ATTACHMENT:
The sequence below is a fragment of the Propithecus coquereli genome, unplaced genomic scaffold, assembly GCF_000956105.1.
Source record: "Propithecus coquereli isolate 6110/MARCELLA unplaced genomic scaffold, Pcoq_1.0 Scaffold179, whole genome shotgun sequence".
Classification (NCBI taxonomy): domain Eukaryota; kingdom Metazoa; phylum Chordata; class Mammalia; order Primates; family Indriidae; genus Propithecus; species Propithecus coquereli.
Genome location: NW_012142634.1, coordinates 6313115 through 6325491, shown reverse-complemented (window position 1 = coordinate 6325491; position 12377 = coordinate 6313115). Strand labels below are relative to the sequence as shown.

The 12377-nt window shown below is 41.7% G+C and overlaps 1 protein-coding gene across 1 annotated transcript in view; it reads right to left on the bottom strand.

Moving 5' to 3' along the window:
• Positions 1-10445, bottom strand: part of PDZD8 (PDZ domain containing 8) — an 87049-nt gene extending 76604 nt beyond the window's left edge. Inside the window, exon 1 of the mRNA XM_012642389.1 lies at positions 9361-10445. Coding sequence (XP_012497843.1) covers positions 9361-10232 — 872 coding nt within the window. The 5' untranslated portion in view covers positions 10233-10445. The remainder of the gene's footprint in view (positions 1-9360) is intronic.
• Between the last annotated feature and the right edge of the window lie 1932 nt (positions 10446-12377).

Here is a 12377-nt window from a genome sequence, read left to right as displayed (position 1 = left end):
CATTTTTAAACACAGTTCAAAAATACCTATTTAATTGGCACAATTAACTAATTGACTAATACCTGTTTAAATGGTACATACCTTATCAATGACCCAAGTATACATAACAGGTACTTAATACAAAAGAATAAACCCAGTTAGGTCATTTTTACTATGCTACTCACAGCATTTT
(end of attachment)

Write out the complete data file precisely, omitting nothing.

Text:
The sequence below is a fragment of the Propithecus coquereli genome, unplaced genomic scaffold, assembly GCF_000956105.1.
Source record: "Propithecus coquereli isolate 6110/MARCELLA unplaced genomic scaffold, Pcoq_1.0 Scaffold179, whole genome shotgun sequence".
Classification (NCBI taxonomy): domain Eukaryota; kingdom Metazoa; phylum Chordata; class Mammalia; order Primates; family Indriidae; genus Propithecus; species Propithecus coquereli.
Genome location: NW_012142634.1, coordinates 6313115 through 6325491, shown reverse-complemented (window position 1 = coordinate 6325491; position 12377 = coordinate 6313115). Strand labels below are relative to the sequence as shown.

The 12377-nt window shown below is 41.7% G+C and overlaps 1 protein-coding gene across 1 annotated transcript in view; it reads right to left on the bottom strand.

Moving 5' to 3' along the window:
• Positions 1-10445, bottom strand: part of PDZD8 (PDZ domain containing 8) — an 87049-nt gene extending 76604 nt beyond the window's left edge. Inside the window, exon 1 of the mRNA XM_012642389.1 lies at positions 9361-10445. Coding sequence (XP_012497843.1) covers positions 9361-10232 — 872 coding nt within the window. The 5' untranslated portion in view covers positions 10233-10445. The remainder of the gene's footprint in view (positions 1-9360) is intronic.
• Between the last annotated feature and the right edge of the window lie 1932 nt (positions 10446-12377).

Here is a 12377-nt window from a genome sequence, read left to right as displayed (position 1 = left end):
CATTTTTAAACACAGTTCAAAAATACCTATTTAATTGGCACAATTAACTAATTGACTAATACCTGTTTAAATGGTACATACCTTATCAATGACCCAAGTATACATAACAGGTACTTAATACAAAAGAATAAACCCAGTTAGGTCATTTTTACTATGCTACTCACAGCATTTT